Waiver of the one-for-one cap on non-renounceable entitlement offers: ASX will waive the requirement that the ratio of securities offered under a standard non-renouncement entitlement offer must not be greater than one security for each security held by a shareholder. The waiver of the one-for-one cap provided in listing rule 7.11.3 will apply to standard non renounceable entitlement offers and ANREOs. (Renounceable offers may still be offered at a ratio greater than 1 for 1, but we would expect that in many cases non-renounceable offer structures will be required in order for the offer to be successful.)
The above measures will be implemented by class waivers, meaning there is no requirement for ASX-listed entities to apply individually to gain access to the above relief measures. ASX will review the above measures with industry participants closer to 31 July 2020 to determine whether they warrant an extension or alteration if they are not have the desired effect on capital raisings.
ASX has also advised that it supports the guidance given by ASIC in its "Market Integrity Update – COVID-19 Special Issue – 31 March 2020" which clarified ASIC's expectations regarding fair treatment of retail shareholders in capital raisings. Importantly, as part of its relief measures, ASIC has increased the allowable suspension period for listed entities undertaking "low doc" offers (including rights offers, placements and SPPs) to include listed entities that have been suspended for a total of up to 10 days in the previous 12-month period (the previously allowable limit was up to 5 days in the previous 12-month period).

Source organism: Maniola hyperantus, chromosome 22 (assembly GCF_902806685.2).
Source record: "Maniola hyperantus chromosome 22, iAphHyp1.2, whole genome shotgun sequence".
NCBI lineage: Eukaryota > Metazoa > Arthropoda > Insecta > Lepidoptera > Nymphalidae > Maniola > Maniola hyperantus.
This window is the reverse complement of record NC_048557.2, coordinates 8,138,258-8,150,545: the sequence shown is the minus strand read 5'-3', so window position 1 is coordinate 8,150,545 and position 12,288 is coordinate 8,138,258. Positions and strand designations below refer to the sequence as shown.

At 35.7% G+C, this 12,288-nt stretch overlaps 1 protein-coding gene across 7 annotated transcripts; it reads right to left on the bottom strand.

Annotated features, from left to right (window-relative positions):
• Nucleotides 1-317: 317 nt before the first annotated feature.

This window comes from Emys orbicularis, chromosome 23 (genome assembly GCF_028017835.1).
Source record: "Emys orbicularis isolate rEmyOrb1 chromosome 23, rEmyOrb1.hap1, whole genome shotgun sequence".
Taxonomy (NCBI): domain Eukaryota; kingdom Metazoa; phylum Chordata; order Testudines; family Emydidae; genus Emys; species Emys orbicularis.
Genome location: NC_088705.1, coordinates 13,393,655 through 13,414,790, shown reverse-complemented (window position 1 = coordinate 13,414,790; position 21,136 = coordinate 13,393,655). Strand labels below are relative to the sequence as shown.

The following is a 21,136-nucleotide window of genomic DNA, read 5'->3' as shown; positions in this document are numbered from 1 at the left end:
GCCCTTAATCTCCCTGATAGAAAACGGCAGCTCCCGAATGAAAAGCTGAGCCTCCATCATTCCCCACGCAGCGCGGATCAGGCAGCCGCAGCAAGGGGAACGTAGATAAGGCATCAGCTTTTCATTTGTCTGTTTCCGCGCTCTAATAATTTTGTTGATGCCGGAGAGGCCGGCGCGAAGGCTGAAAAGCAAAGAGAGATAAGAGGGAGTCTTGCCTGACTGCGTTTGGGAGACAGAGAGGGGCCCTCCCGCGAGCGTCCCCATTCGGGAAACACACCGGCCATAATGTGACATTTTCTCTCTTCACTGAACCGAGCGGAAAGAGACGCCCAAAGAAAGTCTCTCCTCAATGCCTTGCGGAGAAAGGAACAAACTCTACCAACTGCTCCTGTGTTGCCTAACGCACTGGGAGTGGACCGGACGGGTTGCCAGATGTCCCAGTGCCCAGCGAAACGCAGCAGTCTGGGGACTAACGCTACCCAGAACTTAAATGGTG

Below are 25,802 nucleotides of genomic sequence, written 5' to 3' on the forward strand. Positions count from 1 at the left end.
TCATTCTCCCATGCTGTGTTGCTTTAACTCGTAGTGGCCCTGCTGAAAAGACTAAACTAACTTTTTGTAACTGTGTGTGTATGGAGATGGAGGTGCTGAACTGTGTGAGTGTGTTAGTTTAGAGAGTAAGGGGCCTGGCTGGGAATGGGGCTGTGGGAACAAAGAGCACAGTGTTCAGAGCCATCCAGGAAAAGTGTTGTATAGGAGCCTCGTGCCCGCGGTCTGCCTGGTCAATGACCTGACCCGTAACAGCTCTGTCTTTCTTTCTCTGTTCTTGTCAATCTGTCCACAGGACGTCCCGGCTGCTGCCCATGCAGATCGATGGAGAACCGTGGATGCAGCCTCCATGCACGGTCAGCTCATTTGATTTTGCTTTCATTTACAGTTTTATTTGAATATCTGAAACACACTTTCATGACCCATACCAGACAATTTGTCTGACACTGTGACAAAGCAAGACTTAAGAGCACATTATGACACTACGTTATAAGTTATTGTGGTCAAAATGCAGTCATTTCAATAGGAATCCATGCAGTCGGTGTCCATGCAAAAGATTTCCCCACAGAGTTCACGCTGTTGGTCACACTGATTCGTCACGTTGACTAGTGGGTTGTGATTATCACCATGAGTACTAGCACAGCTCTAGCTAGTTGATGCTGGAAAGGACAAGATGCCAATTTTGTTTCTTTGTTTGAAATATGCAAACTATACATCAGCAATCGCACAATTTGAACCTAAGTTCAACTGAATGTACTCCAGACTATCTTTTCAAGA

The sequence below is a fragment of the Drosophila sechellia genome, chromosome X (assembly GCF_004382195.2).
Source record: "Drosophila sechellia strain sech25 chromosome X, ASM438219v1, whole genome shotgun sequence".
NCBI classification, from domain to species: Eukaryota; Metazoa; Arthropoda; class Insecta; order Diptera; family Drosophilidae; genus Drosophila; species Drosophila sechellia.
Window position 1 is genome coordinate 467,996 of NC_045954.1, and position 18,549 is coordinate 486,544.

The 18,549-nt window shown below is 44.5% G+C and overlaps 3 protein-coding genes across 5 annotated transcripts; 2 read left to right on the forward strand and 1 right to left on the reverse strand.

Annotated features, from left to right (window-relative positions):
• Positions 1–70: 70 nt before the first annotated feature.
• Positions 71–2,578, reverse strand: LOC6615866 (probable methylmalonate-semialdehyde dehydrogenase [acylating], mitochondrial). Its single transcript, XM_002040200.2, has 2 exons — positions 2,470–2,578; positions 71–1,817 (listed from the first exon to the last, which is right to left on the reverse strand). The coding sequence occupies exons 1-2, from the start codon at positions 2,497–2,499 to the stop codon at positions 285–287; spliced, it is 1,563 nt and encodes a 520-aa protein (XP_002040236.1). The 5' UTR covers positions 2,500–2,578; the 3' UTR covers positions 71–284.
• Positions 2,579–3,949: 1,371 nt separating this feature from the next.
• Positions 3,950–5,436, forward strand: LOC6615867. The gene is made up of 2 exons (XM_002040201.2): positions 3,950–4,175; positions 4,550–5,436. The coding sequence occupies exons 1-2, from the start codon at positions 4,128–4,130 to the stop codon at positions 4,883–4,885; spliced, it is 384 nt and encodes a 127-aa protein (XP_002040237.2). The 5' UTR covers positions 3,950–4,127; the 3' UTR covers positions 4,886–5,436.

ASX also reiterated its expectation that capital raising will be conducted in the best interest of the entity – such as the need for quick and certain capital and that the capital raising relief being provided will not be abused by listed entities.
ASX, in consultation with ASIC, has now released updated temporary class waivers that will apply to capital raisings announced on or after 23 April 2020.